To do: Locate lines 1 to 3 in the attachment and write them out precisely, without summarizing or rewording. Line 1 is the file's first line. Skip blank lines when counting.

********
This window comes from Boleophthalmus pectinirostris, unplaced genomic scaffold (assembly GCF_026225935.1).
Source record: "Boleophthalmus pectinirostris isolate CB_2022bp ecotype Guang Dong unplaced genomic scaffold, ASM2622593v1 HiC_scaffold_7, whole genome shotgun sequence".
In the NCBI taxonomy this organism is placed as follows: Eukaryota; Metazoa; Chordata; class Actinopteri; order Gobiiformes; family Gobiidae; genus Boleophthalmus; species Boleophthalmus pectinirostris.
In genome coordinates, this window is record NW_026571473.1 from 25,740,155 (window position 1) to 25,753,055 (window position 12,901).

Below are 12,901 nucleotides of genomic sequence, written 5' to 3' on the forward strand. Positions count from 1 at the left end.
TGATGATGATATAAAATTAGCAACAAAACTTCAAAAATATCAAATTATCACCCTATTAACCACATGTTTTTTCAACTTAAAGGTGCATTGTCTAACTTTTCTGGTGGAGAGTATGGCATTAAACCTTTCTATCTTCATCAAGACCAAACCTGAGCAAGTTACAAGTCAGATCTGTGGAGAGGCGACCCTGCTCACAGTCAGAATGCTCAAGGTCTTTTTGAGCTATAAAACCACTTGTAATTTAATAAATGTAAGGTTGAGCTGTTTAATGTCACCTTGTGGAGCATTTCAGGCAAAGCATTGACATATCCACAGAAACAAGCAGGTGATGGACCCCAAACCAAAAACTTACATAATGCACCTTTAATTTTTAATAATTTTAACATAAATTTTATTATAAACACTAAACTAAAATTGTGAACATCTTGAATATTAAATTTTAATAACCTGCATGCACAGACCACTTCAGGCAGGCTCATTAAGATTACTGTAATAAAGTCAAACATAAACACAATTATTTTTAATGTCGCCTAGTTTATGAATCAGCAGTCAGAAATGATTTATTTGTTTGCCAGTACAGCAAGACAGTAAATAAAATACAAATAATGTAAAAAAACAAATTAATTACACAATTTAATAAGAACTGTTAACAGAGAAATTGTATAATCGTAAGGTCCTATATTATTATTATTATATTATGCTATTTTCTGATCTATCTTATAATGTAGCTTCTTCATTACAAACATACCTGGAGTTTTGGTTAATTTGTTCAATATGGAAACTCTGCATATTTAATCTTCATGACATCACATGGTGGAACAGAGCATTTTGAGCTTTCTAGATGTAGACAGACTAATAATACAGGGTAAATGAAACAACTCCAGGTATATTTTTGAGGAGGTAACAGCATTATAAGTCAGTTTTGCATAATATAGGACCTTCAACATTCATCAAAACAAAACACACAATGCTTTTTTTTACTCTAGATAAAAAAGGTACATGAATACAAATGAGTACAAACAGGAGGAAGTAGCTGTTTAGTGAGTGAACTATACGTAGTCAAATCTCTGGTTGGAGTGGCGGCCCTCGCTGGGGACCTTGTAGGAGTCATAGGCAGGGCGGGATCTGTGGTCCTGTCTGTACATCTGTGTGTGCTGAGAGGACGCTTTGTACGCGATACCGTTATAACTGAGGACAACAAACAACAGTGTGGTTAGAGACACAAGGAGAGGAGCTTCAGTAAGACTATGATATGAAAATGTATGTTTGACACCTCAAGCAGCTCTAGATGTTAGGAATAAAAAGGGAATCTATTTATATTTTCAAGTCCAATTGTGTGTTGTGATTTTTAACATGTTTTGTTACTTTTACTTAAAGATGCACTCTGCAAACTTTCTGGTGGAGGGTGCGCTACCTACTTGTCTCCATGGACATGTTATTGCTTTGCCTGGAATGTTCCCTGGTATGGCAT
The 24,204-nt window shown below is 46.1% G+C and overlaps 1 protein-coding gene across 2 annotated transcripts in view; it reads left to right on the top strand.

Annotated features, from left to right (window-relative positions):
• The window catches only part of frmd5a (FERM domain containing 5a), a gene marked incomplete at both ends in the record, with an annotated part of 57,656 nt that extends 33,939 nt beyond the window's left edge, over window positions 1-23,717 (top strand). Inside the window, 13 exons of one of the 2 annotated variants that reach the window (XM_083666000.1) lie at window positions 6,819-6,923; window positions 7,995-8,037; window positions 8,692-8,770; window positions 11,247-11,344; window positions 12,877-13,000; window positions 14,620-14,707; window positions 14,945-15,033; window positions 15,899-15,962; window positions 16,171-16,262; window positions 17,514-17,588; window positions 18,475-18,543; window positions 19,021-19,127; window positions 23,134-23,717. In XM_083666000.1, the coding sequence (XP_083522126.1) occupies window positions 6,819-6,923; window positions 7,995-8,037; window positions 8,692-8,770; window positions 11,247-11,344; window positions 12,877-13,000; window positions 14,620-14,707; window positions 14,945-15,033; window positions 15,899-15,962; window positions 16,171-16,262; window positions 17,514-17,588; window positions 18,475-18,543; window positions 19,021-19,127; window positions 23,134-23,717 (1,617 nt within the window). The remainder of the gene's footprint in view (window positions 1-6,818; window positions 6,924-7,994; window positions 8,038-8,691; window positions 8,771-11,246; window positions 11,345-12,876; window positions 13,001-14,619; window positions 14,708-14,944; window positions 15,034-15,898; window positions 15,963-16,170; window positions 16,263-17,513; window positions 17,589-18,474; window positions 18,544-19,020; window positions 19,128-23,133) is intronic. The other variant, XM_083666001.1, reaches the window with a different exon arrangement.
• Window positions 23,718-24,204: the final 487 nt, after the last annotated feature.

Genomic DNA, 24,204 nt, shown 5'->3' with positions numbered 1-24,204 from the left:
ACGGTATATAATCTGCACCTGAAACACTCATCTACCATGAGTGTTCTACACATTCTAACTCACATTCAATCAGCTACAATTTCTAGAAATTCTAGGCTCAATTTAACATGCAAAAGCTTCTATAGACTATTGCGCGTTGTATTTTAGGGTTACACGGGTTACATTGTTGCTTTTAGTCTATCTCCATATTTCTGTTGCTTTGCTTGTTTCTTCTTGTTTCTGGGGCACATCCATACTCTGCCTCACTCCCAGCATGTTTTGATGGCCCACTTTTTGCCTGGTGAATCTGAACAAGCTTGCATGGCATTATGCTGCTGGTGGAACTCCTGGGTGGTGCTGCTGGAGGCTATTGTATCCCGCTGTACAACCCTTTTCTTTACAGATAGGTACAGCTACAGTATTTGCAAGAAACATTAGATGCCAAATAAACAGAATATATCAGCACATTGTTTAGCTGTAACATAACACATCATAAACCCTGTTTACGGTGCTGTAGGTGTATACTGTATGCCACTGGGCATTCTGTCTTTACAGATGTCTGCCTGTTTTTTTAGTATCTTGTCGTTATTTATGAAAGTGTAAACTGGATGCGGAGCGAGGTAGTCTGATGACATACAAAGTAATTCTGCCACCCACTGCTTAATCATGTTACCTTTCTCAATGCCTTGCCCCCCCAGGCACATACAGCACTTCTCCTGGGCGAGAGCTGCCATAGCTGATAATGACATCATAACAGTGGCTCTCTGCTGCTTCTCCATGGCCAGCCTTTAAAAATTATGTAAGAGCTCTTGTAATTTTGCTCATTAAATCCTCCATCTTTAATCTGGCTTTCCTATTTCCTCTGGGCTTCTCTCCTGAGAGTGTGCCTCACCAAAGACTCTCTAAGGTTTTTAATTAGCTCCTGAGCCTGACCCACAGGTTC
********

This window comes from Boleophthalmus pectinirostris, unplaced genomic scaffold (assembly GCF_026225935.1).
Source record: "Boleophthalmus pectinirostris isolate CB_2022bp ecotype Guang Dong unplaced genomic scaffold, ASM2622593v1 HiC_scaffold_7, whole genome shotgun sequence".
In the NCBI taxonomy this organism is placed as follows: Eukaryota; Metazoa; Chordata; class Actinopteri; order Gobiiformes; family Gobiidae; genus Boleophthalmus; species Boleophthalmus pectinirostris.